Mikoyan-Gurevich MiG-21PF Fishbed-D - 2

A picture of the MiG-21PF Fishbed-D, one of two at the Pima Air and Space Museum

The MiG-21 is the most widely produced and used supersonic fighter ever with over 10,000 built since 1955.  The Fishbed was originally designed as a short-range interceptor to combat the B-52s and B-58s of the U.S. Air Force.  The later MiG-21PF version incorporated a better radar, and slightly longer range for use as an all-weather fighter.  The MiG-21, like its American counterpart the F-4 Phantom, does not have an internal gun and relies on missiles for air-to-air combat.  The MiG-21 was exported extensively to Soviet allies and client states many of whom still use the fighter for training.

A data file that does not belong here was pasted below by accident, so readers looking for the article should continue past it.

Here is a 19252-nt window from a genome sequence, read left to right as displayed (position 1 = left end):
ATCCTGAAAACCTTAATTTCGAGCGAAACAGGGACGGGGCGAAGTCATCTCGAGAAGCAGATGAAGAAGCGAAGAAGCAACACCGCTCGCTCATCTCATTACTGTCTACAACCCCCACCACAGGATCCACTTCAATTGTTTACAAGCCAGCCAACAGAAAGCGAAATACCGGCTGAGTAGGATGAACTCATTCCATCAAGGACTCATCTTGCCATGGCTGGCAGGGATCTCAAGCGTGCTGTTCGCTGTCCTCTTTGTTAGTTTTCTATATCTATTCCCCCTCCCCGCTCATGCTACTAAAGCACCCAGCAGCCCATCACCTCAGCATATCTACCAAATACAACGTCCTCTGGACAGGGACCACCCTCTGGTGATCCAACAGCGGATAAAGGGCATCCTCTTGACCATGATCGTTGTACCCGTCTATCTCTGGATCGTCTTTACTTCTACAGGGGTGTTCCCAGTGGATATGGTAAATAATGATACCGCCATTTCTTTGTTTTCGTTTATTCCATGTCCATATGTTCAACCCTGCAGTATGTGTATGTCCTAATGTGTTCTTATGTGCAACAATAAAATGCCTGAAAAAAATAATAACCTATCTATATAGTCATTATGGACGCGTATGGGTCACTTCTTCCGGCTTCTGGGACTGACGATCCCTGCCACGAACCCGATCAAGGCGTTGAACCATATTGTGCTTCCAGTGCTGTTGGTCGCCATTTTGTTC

Service History

Built for the Hungarian Air Force and delivered between 1964 and 1965.  It was retired by 1988.   It appears to have come into the collection of the National Museum of the Marine Corps sometime in the early 1990s, but it is not known when it left Hungary.  The aircraft was placed on loan to the Pima Air and Space Museum by the National Museum of the Marine Corps in the year 2000.  In 2003, Pima placed it on loan to the Arizona Wing of the Commemorative Air Force in Mesa, Arizona.

Wingspan

23 ft 6 in.

Length

51 ft 9 in.

Height

15 ft 9 in.

Weight

18,080 lb (loaded)

Maximum Speed

1,300 MPH

Service Ceiling

50,000 ft

Range

400 miles

Engine

One Tumansky R-11F2-300 with 13,492 pounds of thrust

Crew

1

Manufacturer
MiG

Markings
Hungarian Air Force, ca 1980

Designation
MiG-21PF

Serial Number
507

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